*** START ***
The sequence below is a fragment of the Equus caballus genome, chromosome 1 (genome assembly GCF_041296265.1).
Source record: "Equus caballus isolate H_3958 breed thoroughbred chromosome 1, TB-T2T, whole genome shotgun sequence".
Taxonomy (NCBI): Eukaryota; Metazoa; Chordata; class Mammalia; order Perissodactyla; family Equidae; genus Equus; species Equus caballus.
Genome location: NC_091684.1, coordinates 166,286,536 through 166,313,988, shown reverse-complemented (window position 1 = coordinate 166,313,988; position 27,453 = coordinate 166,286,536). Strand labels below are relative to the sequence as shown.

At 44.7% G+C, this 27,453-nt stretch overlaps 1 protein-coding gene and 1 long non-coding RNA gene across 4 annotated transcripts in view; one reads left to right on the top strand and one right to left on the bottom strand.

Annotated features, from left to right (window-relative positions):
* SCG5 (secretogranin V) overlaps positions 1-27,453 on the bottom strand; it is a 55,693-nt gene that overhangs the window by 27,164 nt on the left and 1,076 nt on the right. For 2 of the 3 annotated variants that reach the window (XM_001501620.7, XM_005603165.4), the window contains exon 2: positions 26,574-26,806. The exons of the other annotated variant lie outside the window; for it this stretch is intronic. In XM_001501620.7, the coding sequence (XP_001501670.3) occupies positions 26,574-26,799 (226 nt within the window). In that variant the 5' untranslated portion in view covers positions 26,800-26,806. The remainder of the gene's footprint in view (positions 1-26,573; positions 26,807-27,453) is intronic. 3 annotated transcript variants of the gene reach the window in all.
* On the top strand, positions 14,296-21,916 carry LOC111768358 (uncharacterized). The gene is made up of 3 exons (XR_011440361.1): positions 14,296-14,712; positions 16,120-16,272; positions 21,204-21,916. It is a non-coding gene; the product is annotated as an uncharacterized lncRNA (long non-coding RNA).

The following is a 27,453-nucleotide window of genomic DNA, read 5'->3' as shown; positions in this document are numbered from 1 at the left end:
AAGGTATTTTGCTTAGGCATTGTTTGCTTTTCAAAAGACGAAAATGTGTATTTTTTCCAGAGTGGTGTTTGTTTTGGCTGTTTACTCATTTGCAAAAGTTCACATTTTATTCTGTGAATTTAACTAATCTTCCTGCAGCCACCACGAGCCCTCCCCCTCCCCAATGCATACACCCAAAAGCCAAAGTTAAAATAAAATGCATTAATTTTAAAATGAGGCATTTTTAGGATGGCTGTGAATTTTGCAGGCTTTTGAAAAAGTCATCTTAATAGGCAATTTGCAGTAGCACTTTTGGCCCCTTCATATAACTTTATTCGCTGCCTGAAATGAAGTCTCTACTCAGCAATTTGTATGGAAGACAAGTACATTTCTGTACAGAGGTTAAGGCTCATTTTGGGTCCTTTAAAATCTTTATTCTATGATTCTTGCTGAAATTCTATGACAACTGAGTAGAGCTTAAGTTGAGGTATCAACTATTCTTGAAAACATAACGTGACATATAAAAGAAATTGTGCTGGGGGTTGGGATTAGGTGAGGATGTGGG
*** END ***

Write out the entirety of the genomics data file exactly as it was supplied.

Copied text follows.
The sequence below is a fragment of the Equus caballus genome, chromosome 1 (genome assembly GCF_041296265.1).
Source record: "Equus caballus isolate H_3958 breed thoroughbred chromosome 1, TB-T2T, whole genome shotgun sequence".
Taxonomy (NCBI): Eukaryota; Metazoa; Chordata; class Mammalia; order Perissodactyla; family Equidae; genus Equus; species Equus caballus.
Genome location: NC_091684.1, coordinates 166,286,536 through 166,313,988, shown reverse-complemented (window position 1 = coordinate 166,313,988; position 27,453 = coordinate 166,286,536). Strand labels below are relative to the sequence as shown.

At 44.7% G+C, this 27,453-nt stretch overlaps 1 protein-coding gene and 1 long non-coding RNA gene across 4 annotated transcripts in view; one reads left to right on the top strand and one right to left on the bottom strand.

Annotated features, from left to right (window-relative positions):
* SCG5 (secretogranin V) overlaps positions 1-27,453 on the bottom strand; it is a 55,693-nt gene that overhangs the window by 27,164 nt on the left and 1,076 nt on the right. For 2 of the 3 annotated variants that reach the window (XM_001501620.7, XM_005603165.4), the window contains exon 2: positions 26,574-26,806. The exons of the other annotated variant lie outside the window; for it this stretch is intronic. In XM_001501620.7, the coding sequence (XP_001501670.3) occupies positions 26,574-26,799 (226 nt within the window). In that variant the 5' untranslated portion in view covers positions 26,800-26,806. The remainder of the gene's footprint in view (positions 1-26,573; positions 26,807-27,453) is intronic. 3 annotated transcript variants of the gene reach the window in all.
* On the top strand, positions 14,296-21,916 carry LOC111768358 (uncharacterized). The gene is made up of 3 exons (XR_011440361.1): positions 14,296-14,712; positions 16,120-16,272; positions 21,204-21,916. It is a non-coding gene; the product is annotated as an uncharacterized lncRNA (long non-coding RNA).

The following is a 27,453-nucleotide window of genomic DNA, read 5'->3' as shown; positions in this document are numbered from 1 at the left end:
AAGGTATTTTGCTTAGGCATTGTTTGCTTTTCAAAAGACGAAAATGTGTATTTTTTCCAGAGTGGTGTTTGTTTTGGCTGTTTACTCATTTGCAAAAGTTCACATTTTATTCTGTGAATTTAACTAATCTTCCTGCAGCCACCACGAGCCCTCCCCCTCCCCAATGCATACACCCAAAAGCCAAAGTTAAAATAAAATGCATTAATTTTAAAATGAGGCATTTTTAGGATGGCTGTGAATTTTGCAGGCTTTTGAAAAAGTCATCTTAATAGGCAATTTGCAGTAGCACTTTTGGCCCCTTCATATAACTTTATTCGCTGCCTGAAATGAAGTCTCTACTCAGCAATTTGTATGGAAGACAAGTACATTTCTGTACAGAGGTTAAGGCTCATTTTGGGTCCTTTAAAATCTTTATTCTATGATTCTTGCTGAAATTCTATGACAACTGAGTAGAGCTTAAGTTGAGGTATCAACTATTCTTGAAAACATAACGTGACATATAAAAGAAATTGTGCTGGGGGTTGGGATTAGGTGAGGATGTGGG